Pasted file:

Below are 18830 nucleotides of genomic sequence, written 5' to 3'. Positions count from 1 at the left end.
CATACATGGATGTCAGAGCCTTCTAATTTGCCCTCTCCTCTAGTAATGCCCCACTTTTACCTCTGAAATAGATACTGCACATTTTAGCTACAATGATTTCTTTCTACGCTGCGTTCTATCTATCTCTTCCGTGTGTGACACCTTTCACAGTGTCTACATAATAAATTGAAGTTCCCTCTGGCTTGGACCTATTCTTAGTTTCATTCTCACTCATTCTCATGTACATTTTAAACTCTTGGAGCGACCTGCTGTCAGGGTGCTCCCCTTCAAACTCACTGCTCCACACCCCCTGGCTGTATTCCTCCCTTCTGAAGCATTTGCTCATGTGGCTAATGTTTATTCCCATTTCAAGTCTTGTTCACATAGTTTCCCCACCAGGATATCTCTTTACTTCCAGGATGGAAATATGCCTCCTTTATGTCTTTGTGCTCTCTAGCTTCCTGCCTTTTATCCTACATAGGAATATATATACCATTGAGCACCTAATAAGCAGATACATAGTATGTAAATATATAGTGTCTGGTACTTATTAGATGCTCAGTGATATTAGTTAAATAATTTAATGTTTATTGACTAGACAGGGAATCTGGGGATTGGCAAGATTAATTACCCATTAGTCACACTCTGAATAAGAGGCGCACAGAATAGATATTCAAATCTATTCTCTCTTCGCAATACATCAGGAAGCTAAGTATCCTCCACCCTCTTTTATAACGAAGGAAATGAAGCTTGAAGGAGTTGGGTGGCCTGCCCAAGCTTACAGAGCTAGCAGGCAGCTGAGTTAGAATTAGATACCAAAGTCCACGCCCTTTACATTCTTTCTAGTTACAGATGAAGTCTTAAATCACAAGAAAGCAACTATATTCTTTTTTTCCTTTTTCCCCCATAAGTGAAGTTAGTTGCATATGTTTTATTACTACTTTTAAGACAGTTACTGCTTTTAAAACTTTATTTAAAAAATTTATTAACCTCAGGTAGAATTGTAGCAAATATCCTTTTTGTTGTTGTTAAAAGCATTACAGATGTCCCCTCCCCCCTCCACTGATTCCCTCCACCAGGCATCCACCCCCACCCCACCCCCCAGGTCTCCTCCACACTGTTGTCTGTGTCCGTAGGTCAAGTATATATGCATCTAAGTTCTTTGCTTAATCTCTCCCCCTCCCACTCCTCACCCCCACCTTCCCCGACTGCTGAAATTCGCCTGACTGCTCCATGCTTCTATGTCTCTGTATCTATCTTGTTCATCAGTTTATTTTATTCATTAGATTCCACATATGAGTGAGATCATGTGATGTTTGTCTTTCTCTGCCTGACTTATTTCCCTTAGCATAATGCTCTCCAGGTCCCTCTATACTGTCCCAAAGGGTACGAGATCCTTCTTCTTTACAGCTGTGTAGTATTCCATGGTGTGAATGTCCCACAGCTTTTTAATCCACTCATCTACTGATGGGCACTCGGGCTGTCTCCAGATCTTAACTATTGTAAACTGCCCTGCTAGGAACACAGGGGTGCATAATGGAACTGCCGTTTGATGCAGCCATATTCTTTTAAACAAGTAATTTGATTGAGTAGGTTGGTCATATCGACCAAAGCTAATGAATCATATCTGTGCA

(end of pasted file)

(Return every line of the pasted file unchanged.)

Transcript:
Below are 18830 nucleotides of genomic sequence, written 5' to 3'. Positions count from 1 at the left end.
CATACATGGATGTCAGAGCCTTCTAATTTGCCCTCTCCTCTAGTAATGCCCCACTTTTACCTCTGAAATAGATACTGCACATTTTAGCTACAATGATTTCTTTCTACGCTGCGTTCTATCTATCTCTTCCGTGTGTGACACCTTTCACAGTGTCTACATAATAAATTGAAGTTCCCTCTGGCTTGGACCTATTCTTAGTTTCATTCTCACTCATTCTCATGTACATTTTAAACTCTTGGAGCGACCTGCTGTCAGGGTGCTCCCCTTCAAACTCACTGCTCCACACCCCCTGGCTGTATTCCTCCCTTCTGAAGCATTTGCTCATGTGGCTAATGTTTATTCCCATTTCAAGTCTTGTTCACATAGTTTCCCCACCAGGATATCTCTTTACTTCCAGGATGGAAATATGCCTCCTTTATGTCTTTGTGCTCTCTAGCTTCCTGCCTTTTATCCTACATAGGAATATATATACCATTGAGCACCTAATAAGCAGATACATAGTATGTAAATATATAGTGTCTGGTACTTATTAGATGCTCAGTGATATTAGTTAAATAATTTAATGTTTATTGACTAGACAGGGAATCTGGGGATTGGCAAGATTAATTACCCATTAGTCACACTCTGAATAAGAGGCGCACAGAATAGATATTCAAATCTATTCTCTCTTCGCAATACATCAGGAAGCTAAGTATCCTCCACCCTCTTTTATAACGAAGGAAATGAAGCTTGAAGGAGTTGGGTGGCCTGCCCAAGCTTACAGAGCTAGCAGGCAGCTGAGTTAGAATTAGATACCAAAGTCCACGCCCTTTACATTCTTTCTAGTTACAGATGAAGTCTTAAATCACAAGAAAGCAACTATATTCTTTTTTTCCTTTTTCCCCCATAAGTGAAGTTAGTTGCATATGTTTTATTACTACTTTTAAGACAGTTACTGCTTTTAAAACTTTATTTAAAAAATTTATTAACCTCAGGTAGAATTGTAGCAAATATCCTTTTTGTTGTTGTTAAAAGCATTACAGATGTCCCCTCCCCCCTCCACTGATTCCCTCCACCAGGCATCCACCCCCACCCCACCCCCCAGGTCTCCTCCACACTGTTGTCTGTGTCCGTAGGTCAAGTATATATGCATCTAAGTTCTTTGCTTAATCTCTCCCCCTCCCACTCCTCACCCCCACCTTCCCCGACTGCTGAAATTCGCCTGACTGCTCCATGCTTCTATGTCTCTGTATCTATCTTGTTCATCAGTTTATTTTATTCATTAGATTCCACATATGAGTGAGATCATGTGATGTTTGTCTTTCTCTGCCTGACTTATTTCCCTTAGCATAATGCTCTCCAGGTCCCTCTATACTGTCCCAAAGGGTACGAGATCCTTCTTCTTTACAGCTGTGTAGTATTCCATGGTGTGAATGTCCCACAGCTTTTTAATCCACTCATCTACTGATGGGCACTCGGGCTGTCTCCAGATCTTAACTATTGTAAACTGCCCTGCTAGGAACACAGGGGTGCATAATGGAACTGCCGTTTGATGCAGCCATATTCTTTTAAACAAGTAATTTGATTGAGTAGGTTGGTCATATCGACCAAAGCTAATGAATCATATCTGTGCA